Someone I Admire

She was my General Science teacher in High School. I remember her as sorta quirky and fun. She was brilliant in Science and really knew her stuff. She wore a long braid of hair and everyday she dressed comfortably but not too fashionably.

Her name is Suzanne Arruda.

I went on through High School and graduated. I went to college and continued life. Decades later, I found out she had started writing after teaching for years.

You can find her books on Amazon and sold in libraries and bookstores all over the world. She published with Penguin. She wrote a whole series of books about a female heroine who solves mysteries involving ancient artifacts and exotic animals in Africa. Her books are like an Indiana Jones action adventure series but with a female protagonist and involving a lot of Science.

I wanted to introduce you to her. Here is a link about her work:

https://en.wikipedia.org/wiki/Suzanne_Arruda

I think it’s great to write one book but it is a whole other level of amazing if you can continue into a long series involving the same character. It takes a whole other level of creativity and imagination to keep the original story going and going.

When I wrote a book, I reached out to her to see if she would go to the book launch. She said she’s retired from writing but she wished me the best of luck. She’s a pretty cool person like that.

These are the books:

https://www.amazon.com/Suzanne-Arruda/e/B001IOBL6O?ref=sr_ntt_srch_lnk_1&qid=1631762632&sr=8-1

1st Professional Review

I’m happy to announce we received the first professional book review for Searching for Fire published July 2019. It is a great review and comes from The Midwest Book Review. This review will show in the Midwest Book Review December Issue online under the California Bookwatch.

Searching for Fire reaches young adult fantasy readers with a vivid story of a battle between gods that places a young pregnant woman in the middle of danger and conflict during the rebirth of the world.

If this premise sounds more adult in its complexity, be advised that Searching for Fire is recommended for mature teens, and is quite accessible to this audience. A prologue sets the stage for the characters and action that draws readers in (“This is not our first world. In the beginning, the Sun Spirit created our land and established the Elemental Code for our existence. All the living creatures inhabited this world for the benefit of the Great Spirits in the sky. When the hearts of the land’s inhabitants decayed, these same Great Spirits rained fire down from the sky. Among the smoke and ash, a second world was reborn. It prospered, but as with the cycle of the first, the decay returned. The Great Spirits chose this time to bury our world in ice. As to the third world, our people were gifted with the presence of the fire bringer named Ahiga.”).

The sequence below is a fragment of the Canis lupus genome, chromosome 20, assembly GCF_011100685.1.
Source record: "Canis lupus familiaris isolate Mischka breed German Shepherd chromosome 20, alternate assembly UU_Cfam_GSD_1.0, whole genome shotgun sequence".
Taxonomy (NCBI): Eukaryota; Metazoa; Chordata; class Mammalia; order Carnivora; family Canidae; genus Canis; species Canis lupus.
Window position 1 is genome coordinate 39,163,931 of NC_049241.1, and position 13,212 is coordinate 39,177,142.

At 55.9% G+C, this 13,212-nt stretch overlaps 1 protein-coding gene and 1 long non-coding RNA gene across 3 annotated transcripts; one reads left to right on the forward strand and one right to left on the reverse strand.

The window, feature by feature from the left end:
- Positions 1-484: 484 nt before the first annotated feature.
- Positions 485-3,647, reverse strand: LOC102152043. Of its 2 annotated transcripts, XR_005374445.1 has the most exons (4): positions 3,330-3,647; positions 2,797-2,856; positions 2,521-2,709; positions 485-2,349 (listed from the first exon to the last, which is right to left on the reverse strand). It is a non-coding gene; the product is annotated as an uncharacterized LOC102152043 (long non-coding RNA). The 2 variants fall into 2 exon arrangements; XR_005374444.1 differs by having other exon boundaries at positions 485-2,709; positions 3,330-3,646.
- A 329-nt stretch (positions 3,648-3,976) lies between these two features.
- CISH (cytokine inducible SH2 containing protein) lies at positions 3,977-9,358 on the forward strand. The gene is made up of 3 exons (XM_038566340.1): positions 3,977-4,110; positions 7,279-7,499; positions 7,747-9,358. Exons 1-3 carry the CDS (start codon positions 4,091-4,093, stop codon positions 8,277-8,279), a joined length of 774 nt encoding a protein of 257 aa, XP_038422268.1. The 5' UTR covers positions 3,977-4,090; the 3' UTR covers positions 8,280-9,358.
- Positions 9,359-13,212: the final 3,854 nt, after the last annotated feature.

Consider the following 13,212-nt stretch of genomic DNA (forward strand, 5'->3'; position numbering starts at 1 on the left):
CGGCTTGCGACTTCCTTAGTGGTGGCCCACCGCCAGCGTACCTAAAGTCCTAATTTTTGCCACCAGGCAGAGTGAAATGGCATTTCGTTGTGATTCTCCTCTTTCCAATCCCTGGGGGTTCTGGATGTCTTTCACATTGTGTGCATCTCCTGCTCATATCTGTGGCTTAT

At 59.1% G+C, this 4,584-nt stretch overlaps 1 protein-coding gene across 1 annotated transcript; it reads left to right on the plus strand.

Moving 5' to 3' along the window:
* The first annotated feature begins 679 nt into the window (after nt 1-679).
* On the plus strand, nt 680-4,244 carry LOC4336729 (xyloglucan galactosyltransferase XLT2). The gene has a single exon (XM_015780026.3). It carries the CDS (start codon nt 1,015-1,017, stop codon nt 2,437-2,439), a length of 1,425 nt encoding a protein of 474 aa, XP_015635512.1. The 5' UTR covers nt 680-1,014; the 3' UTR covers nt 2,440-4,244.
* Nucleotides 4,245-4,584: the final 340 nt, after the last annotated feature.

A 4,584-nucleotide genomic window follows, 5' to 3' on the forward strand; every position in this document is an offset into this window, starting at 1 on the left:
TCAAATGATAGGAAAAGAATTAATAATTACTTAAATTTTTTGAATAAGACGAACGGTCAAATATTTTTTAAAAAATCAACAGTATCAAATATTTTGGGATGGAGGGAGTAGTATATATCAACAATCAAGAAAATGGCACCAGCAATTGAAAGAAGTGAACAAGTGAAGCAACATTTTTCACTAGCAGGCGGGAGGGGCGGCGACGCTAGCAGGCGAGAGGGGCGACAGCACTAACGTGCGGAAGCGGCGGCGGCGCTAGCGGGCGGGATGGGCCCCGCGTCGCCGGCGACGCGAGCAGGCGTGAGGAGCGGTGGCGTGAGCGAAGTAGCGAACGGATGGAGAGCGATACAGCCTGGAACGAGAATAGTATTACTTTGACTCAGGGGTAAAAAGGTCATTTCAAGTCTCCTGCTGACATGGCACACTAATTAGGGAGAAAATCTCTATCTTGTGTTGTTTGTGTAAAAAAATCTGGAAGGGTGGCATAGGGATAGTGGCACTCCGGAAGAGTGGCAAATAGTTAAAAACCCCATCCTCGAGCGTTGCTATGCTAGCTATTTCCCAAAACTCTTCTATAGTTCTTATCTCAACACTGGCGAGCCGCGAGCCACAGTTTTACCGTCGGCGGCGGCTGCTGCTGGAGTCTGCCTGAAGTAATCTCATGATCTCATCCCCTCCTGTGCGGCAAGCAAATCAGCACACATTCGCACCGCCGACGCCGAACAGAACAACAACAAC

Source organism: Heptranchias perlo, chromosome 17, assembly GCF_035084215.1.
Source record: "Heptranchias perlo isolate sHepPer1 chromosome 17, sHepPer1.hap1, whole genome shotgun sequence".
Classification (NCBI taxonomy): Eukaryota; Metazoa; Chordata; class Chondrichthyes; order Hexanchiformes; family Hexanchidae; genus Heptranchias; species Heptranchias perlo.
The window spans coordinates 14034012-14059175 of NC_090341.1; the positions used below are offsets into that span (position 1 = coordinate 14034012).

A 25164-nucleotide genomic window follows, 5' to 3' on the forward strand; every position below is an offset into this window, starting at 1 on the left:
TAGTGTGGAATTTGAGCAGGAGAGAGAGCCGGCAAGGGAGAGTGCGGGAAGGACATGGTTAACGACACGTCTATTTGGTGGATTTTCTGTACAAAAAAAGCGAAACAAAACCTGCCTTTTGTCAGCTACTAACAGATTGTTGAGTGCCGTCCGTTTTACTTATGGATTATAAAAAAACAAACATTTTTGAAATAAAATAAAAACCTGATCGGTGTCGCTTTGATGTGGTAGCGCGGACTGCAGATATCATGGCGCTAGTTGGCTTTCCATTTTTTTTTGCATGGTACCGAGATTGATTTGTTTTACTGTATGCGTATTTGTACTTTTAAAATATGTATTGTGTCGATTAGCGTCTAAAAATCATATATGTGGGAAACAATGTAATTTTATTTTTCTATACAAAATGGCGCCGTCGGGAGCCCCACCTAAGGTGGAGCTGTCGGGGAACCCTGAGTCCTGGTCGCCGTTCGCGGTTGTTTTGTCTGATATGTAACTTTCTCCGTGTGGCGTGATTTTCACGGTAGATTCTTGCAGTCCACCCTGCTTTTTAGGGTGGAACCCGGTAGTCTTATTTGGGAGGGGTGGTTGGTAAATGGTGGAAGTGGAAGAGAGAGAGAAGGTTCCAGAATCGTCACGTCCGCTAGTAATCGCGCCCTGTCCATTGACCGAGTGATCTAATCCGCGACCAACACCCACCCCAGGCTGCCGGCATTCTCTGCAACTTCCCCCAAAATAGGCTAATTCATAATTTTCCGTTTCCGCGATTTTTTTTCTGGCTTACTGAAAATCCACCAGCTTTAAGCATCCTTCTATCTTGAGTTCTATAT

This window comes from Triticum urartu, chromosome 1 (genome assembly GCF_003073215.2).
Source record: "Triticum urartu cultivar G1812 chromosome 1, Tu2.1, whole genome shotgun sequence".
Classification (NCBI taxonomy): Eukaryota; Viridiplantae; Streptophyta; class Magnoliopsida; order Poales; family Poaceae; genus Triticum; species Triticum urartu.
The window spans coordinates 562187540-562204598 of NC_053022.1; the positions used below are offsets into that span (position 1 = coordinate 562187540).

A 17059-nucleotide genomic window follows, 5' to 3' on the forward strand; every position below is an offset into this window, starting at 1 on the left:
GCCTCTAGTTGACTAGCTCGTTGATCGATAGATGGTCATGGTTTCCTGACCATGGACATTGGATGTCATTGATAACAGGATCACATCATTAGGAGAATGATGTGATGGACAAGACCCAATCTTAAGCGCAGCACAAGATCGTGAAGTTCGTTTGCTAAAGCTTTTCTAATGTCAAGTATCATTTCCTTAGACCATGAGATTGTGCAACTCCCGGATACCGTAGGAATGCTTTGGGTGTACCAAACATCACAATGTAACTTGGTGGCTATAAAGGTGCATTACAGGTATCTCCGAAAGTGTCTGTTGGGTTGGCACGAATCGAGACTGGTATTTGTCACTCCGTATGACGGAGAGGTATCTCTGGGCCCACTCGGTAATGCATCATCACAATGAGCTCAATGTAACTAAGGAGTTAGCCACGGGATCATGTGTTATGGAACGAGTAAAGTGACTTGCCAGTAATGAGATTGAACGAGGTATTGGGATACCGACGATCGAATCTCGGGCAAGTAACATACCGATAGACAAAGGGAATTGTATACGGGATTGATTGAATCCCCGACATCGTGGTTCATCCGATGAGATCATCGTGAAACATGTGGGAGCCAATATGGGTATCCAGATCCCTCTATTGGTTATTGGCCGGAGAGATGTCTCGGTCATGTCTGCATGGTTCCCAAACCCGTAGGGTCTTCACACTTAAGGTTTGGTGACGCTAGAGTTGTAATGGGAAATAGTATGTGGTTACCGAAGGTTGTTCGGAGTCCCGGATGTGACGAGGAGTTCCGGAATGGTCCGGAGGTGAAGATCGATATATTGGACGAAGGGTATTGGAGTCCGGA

Having this succinct review of the premise and environment offers readers an immediate ability to absorb the concerns and revelations of the story, which moves from the introduction to the crux of affairs when, generations later, a baby is rescued from a shapeshifter wolf pack. This event leads a young boy, his sister, and a wise medicine man on a journey to find a legendary Fire Spirit to save their village from destruction.

As the story unfolds, the clash between ordinary heroes and evil forces becomes a compelling investigation of not just the motives of those who undergo a quest, but the perceptions of those they leave behind: “Charles continued after drawing once more on his pipe. “There comes a time in a young man’s life when he must set out on his own … to set his own path through life.” Again, more silence. “You’re going with them, then?” Charles motioned to the closed entrance door to the cabin. Sam looked at Charles sadly at this point and said, “Yes, they need my help.” Charles just nodded. He thought sadly to himself that there are some things which must be set free.”

From windows of opportunity that open and shut to personal struggles with fear and threats (“He did his best to be at ease. Be like Charles. He kept saying this over and over in his head. He didn’t want to be here. He wanted to be back on the barge with the barge master, back in Stoney Creek. He was beginning to feel deeply afraid.”), J. Speer’s story goes beyond a fantasy quest to probe the feelings and evolution of those who journey through an unfamiliar, frightening world.

It should be noted that some conflict descriptions are explicit, which further reinforces the recommendation that the best audience for Searching for Fire will be mature teens to new adults and adults. These readers will find such descriptions tasteful and in keeping with the overall story, and will appreciate the inspections into motive, good and evil forces, and psychological growth that blend into the adventure and action. The story even ventures into realms controlled by the legendary Ahiga and the gods in a quest for balance, victory, and salvation from the threatening forces of darkness.

The result is a compelling, involving tale that excels in revealing the growth of all characters as they confront higher purposes and challenges than their individual daily lives. “